a, Normalized density distribution of Pearson correlation coefficients (r) of spatiotemporal gene expression between adjacent paralogous (human = 267; mouse = 263) and non-paralogous (human = 3,359; mouse = 3,382) mRNA–mRNA pairs. b, Number of paralogous (human = 267; mouse = 263) and non-paralogous (human = 3,359; mouse = 3,382) adjacent mRNA–mRNA pairs detected as co-expressed above a range of Pearson’s r cut-offs. c, Relationship between distance and Pearson correlation of expression for lncRNA–mRNA (human = 4,881; mouse = 4,722) and mRNA–mRNA (human = 3,359; mouse = 3,382) pairs. Lines were estimated through LOESS regression and the 95% confidence interval is shown in grey. d, Distribution of Pearson’s r for lncRNA–mRNA and mRNA–mRNA pairs across different distance intervals. Box plots are as in Fig. 2. e, Density distributions of Pearson’s r between a protein-coding gene and its nearest dynamic lncRNA (human = 2,440; mouse = 2,549) and protein-coding gene (human = 1,606; mouse = 1,777) after excluding antisense and divergently transcribed lncRNAs. f, Enriched biological processes among human protein-coding genes with significantly higher expression correlations with their adjacent dynamic lncRNA than with the control protein-coding gene (n = 358; Benjamini–Hochberg adjusted P < 0.01, hypergeometric test; data for mouse are shown in Fig. 4b). In a–e, statistical tests are two-sided.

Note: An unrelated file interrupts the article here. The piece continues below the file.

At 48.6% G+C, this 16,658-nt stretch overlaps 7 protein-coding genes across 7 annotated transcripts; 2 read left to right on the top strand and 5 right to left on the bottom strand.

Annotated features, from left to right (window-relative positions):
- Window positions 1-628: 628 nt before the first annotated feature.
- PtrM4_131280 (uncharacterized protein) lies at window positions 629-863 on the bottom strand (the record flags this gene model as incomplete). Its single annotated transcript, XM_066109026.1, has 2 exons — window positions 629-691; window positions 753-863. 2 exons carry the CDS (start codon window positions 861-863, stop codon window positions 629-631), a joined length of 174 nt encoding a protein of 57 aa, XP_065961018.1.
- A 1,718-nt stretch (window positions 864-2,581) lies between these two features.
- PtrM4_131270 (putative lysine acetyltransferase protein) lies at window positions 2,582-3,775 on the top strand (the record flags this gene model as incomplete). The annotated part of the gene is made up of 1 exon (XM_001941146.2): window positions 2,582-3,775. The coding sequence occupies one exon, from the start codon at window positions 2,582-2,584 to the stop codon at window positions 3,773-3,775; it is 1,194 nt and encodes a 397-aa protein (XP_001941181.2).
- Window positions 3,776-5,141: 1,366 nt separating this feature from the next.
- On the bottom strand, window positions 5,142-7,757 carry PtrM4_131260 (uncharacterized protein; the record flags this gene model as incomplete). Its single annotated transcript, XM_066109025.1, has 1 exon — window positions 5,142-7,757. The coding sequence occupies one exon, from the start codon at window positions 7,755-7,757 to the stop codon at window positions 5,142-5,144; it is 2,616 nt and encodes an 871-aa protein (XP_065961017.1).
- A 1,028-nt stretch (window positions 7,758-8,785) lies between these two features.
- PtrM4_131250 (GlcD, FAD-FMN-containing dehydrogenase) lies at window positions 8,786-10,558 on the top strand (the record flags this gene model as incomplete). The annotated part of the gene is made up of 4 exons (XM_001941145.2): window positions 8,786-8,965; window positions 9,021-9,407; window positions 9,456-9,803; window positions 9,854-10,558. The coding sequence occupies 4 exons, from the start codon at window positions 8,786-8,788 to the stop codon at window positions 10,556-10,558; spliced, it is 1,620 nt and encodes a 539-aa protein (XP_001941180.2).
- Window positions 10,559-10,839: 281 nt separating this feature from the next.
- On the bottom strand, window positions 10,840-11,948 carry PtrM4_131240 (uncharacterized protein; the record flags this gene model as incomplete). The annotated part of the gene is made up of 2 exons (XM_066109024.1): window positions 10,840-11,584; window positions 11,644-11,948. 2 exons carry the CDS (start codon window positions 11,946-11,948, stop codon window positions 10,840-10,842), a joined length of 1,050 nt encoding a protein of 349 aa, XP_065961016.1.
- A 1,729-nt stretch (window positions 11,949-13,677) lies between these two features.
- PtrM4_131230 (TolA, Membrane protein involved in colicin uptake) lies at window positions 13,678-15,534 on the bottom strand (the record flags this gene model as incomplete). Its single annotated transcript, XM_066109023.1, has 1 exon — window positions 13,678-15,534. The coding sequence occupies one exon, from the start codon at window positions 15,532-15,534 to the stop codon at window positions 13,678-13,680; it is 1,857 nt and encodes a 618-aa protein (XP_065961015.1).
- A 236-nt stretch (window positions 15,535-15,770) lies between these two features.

This file contains legends for Supplementary Tables 1-16.
Supplementary Tables 1-16.
This file contains the lncRNA annotations used in this study in gtf format. Coordinates correspond to the following genome assemblies (human: hg19; rhesus macaque: rheMac3; mouse: mm10; rat: Rnor_5.0; rabbit: OryCun2.0; opossum: monDom5; chicken: Galgal4).
This file contains expression tables (in RPKM) for lncRNAs, putative new coding genes (denoted with the suffix “.coding”) and Ensembl-annotated transcribed regions that don’t overlap our lncRNAs in the same strand (v75 for human, v77 for all other species).